Mark Thoma sends us to Ezra Klein, who writes:
Ezra Klein - Greg Mankiw's thinking cap: There's an interesting mixture of callousness and accidental truth lurking within Greg Mankiw's satirical proposal to reduce the budget deficit:
The essence of the plan is the federal government writing me a check for $1 billion. The plan will be financed by $3 billion of tax increases.... [G]iving me that $1 billion will reduce the budget deficit by $2 billion. Now, you may be tempted to say that giving me that $1 billion will not really reduce the budget deficit. Rather, you might say, it is the tax increases, which have nothing to do with my handout, that are reducing the budget deficit. But if you are tempted by that kind of sloppy thinking, you have not been following the debate over healthcare reform.
Like health-care reform, Greg Mankiw's plan really would reduce the budget deficit. That's been contested, so I'm glad to see Mankiw admit it. But Mankiw's broader point is that... he is analogizing giving Greg Mankiw a billion-dollar check to giving health-care insurance to 32 million people who, in the vast majority of cases, can't get it themselves.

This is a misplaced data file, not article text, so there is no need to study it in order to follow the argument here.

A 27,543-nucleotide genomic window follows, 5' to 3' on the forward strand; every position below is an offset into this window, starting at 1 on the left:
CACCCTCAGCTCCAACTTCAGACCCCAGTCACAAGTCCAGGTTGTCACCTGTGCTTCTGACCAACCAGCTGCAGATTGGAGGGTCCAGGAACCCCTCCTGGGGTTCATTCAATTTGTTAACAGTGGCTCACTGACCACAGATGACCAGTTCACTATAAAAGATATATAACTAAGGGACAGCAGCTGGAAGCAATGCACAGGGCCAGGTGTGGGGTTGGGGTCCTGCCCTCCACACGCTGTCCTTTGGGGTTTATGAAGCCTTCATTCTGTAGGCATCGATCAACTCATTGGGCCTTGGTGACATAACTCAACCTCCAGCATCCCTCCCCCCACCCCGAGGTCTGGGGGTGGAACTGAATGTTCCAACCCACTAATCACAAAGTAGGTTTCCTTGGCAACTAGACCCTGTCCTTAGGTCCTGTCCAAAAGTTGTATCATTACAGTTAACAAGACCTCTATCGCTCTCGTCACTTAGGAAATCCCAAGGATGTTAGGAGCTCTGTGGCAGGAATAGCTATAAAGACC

That's easy for him to say, I think, given that Harvard University offers insurance to its employees. They do that because their employees... don't think of insurance as an absurd extravagance or a billion-dollar check from the sky. They think of it as something much more like a necessity, something that their workers wouldn't be willing to go without.... [T]here's a real callousness to this post.
Now for the accidental truth: Mankiw's analytical claim is that it's somehow peculiar to believe a bill reduces the deficit because it raises more money than it spends. After all, the spending doesn't reduce the deficit. His apparent belief that the "revenues and spending cuts" side of legislation has nothing to do with the "new spending or tax cuts" side helps explain why he joined the Bush administration's Council of Economic Advisers in May 2003, the same month that the Bush administration's second set of unpaid-for tax cuts was passing through Congress, and a few months before the Bush administration's completely unpaid-for Medicare Prescription Drug Benefit was signed into law.
That record -- and Mankiw's apparent belief that the subsidizing insurance is akin to an extravagant giveaway to the rich -- offers a telling contrast to the policy thinking Mankiw is criticizing here, which as he admits, actually reduces the deficit, and though he doesn't mention this, does so while mostly ending the days when Americans would find themselves involuntarily uninsured. It's another example of the tendency that the Affordable Care Act's critics have to omit the uninsured from the discussion and develop a new and inconsistent definition of fiscal responsibility when doing so would aid an attack on the bill.